by Crónica Popular • December 7, 2019
Member of the Board of Directors of the Progressive Citizen Alternative Association
Check link below for figures
Updating the historical series of electoral results in Catalonia offers us the outcome of Table 1. I understand this is a long task I leave here for those who want to lose their eyes. But we can verify something out of viewing it, and it is that although secessionism has always gone down in the general elections, in the last two, held this year, it has managed to exceed 30% of the electoral census.
We can see this more clearly in Figure 1, where we compare the vote for independence (yellow) with abstention (green). The best results of secessionism have always been given in regional elections, at which point abstention soared. It was the so-called differential abstention that considered that the “charnegos”, more prone to the left (PSC and PSUC / ICV) abstained since they did not feel moved by these regional elections.
From the autonomic ones of 2015 the differential abstention disappears and, against proedictions, secessionism goes up. It reaches its maximum in the regional ones of 2017, also abstention reaches its minimum.
As I said before, see Chart 2, independence (yellow) has managed for the second time to exceed 30% of the electoral census in general elections (both this year). But it can also be seen that as of 2015 “Non-Sovereignty” (green) increases and consolidates at the expense, above all, of “Non-Independent Sovereignty” (pink).
The “Non-Sovereignty” grows, especially, in the regional elections given the plebiscitary nature of the latter, while in the general ones, when prioritizing social problems, the “Non-Independent Sovereign” left recovers working-class voters. A game that will not be able to last for a long time: in that context we must see the C’s crisis.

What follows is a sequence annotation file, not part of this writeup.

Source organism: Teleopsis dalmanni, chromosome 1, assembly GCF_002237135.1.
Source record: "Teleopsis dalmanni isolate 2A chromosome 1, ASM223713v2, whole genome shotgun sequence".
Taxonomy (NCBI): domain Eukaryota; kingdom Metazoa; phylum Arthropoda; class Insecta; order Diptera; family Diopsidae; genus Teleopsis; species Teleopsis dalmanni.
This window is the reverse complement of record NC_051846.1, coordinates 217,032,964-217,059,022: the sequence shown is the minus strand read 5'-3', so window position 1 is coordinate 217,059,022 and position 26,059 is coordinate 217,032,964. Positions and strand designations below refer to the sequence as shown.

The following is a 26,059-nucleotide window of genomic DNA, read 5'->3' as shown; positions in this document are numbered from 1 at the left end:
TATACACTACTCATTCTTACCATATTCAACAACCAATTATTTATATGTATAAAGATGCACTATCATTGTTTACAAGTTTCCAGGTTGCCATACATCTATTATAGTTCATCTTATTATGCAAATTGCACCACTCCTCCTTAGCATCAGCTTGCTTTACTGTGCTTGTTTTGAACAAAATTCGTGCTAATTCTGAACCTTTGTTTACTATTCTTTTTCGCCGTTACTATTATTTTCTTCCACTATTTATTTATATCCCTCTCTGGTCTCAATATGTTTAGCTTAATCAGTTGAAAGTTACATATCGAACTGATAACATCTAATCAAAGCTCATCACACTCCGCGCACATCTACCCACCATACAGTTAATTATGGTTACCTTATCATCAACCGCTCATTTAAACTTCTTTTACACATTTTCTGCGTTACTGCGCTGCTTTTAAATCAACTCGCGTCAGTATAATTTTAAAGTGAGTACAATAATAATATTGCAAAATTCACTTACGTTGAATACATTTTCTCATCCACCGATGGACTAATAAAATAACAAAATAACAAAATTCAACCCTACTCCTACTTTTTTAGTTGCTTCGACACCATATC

It can be seen that the repetition of general elections this year has demobilized “Non-sovereignty”, increasing “Abstention” by 5%. “Independentism” maintains the percentages despite the incorporation of the CUP (secessionists) in the November elections.
The data of the November 10 elections in Catalonia
Pro-Independence stands at around 60% of the votes cast in Girona and Lleida, which are the least populated and over-represented provinces (See Table 2). Despite this, they are not socially majority, since they do not reach the 50% of the census. Certainly, they are hegemonic, and the feeling of anguish and oppression that they generate among the constitutionalists is very high.
On the contrary, with slight differences, the provinces of Barcelona and Tarragona, more industrial and working-class, more ‘charnegas’, and more populated, are those that establish the average of Catalonia, where although independence is important it has never exceeded one third of the population and is always behind “Non-Independentism” (“Non-Sovereignty” + “Non-Independent Sovereignty”)